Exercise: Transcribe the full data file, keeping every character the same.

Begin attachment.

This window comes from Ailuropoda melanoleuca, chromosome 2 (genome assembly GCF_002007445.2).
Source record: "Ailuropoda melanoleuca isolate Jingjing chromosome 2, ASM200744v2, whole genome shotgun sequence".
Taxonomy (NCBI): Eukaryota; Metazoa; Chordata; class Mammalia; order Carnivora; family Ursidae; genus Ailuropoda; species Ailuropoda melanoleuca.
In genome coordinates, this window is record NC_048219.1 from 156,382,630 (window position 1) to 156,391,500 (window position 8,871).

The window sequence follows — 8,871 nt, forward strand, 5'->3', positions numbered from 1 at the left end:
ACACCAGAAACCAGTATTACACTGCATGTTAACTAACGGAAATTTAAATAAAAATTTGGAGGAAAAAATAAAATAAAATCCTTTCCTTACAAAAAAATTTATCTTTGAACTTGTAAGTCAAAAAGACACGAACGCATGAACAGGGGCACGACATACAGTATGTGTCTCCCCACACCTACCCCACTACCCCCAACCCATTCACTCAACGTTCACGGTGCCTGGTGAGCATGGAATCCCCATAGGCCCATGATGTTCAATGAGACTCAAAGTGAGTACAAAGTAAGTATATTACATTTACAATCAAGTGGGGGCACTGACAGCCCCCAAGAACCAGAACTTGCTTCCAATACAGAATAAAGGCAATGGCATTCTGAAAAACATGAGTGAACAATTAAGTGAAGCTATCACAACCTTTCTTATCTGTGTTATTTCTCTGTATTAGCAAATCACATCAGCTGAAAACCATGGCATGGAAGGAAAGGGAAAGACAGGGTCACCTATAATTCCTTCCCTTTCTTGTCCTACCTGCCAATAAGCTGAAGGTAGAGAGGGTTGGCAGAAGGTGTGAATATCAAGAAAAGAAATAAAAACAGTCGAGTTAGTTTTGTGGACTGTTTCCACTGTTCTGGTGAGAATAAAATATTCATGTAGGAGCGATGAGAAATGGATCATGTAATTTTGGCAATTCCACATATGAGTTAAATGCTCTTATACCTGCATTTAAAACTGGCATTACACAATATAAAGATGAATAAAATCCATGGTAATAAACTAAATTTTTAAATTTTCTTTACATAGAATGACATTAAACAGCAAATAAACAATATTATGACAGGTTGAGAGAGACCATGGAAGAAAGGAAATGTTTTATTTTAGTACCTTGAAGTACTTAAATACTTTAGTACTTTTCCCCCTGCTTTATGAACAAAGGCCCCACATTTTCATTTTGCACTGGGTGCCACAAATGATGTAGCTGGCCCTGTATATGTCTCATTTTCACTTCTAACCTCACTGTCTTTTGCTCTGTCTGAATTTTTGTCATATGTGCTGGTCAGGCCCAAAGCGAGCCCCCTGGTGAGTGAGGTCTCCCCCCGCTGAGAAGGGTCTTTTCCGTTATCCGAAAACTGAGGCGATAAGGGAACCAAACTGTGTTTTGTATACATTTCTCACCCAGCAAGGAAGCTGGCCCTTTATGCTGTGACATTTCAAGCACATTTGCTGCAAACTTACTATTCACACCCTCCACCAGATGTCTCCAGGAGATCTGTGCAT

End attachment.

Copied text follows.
This window comes from Ailuropoda melanoleuca, chromosome 2 (genome assembly GCF_002007445.2).
Source record: "Ailuropoda melanoleuca isolate Jingjing chromosome 2, ASM200744v2, whole genome shotgun sequence".
Taxonomy (NCBI): Eukaryota; Metazoa; Chordata; class Mammalia; order Carnivora; family Ursidae; genus Ailuropoda; species Ailuropoda melanoleuca.
In genome coordinates, this window is record NC_048219.1 from 156,382,630 (window position 1) to 156,391,500 (window position 8,871).

The window sequence follows — 8,871 nt, forward strand, 5'->3', positions numbered from 1 at the left end:
ACACCAGAAACCAGTATTACACTGCATGTTAACTAACGGAAATTTAAATAAAAATTTGGAGGAAAAAATAAAATAAAATCCTTTCCTTACAAAAAAATTTATCTTTGAACTTGTAAGTCAAAAAGACACGAACGCATGAACAGGGGCACGACATACAGTATGTGTCTCCCCACACCTACCCCACTACCCCCAACCCATTCACTCAACGTTCACGGTGCCTGGTGAGCATGGAATCCCCATAGGCCCATGATGTTCAATGAGACTCAAAGTGAGTACAAAGTAAGTATATTACATTTACAATCAAGTGGGGGCACTGACAGCCCCCAAGAACCAGAACTTGCTTCCAATACAGAATAAAGGCAATGGCATTCTGAAAAACATGAGTGAACAATTAAGTGAAGCTATCACAACCTTTCTTATCTGTGTTATTTCTCTGTATTAGCAAATCACATCAGCTGAAAACCATGGCATGGAAGGAAAGGGAAAGACAGGGTCACCTATAATTCCTTCCCTTTCTTGTCCTACCTGCCAATAAGCTGAAGGTAGAGAGGGTTGGCAGAAGGTGTGAATATCAAGAAAAGAAATAAAAACAGTCGAGTTAGTTTTGTGGACTGTTTCCACTGTTCTGGTGAGAATAAAATATTCATGTAGGAGCGATGAGAAATGGATCATGTAATTTTGGCAATTCCACATATGAGTTAAATGCTCTTATACCTGCATTTAAAACTGGCATTACACAATATAAAGATGAATAAAATCCATGGTAATAAACTAAATTTTTAAATTTTCTTTACATAGAATGACATTAAACAGCAAATAAACAATATTATGACAGGTTGAGAGAGACCATGGAAGAAAGGAAATGTTTTATTTTAGTACCTTGAAGTACTTAAATACTTTAGTACTTTTCCCCCTGCTTTATGAACAAAGGCCCCACATTTTCATTTTGCACTGGGTGCCACAAATGATGTAGCTGGCCCTGTATATGTCTCATTTTCACTTCTAACCTCACTGTCTTTTGCTCTGTCTGAATTTTTGTCATATGTGCTGGTCAGGCCCAAAGCGAGCCCCCTGGTGAGTGAGGTCTCCCCCCGCTGAGAAGGGTCTTTTCCGTTATCCGAAAACTGAGGCGATAAGGGAACCAAACTGTGTTTTGTATACATTTCTCACCCAGCAAGGAAGCTGGCCCTTTATGCTGTGACATTTCAAGCACATTTGCTGCAAACTTACTATTCACACCCTCCACCAGATGTCTCCAGGAGATCTGTGCAT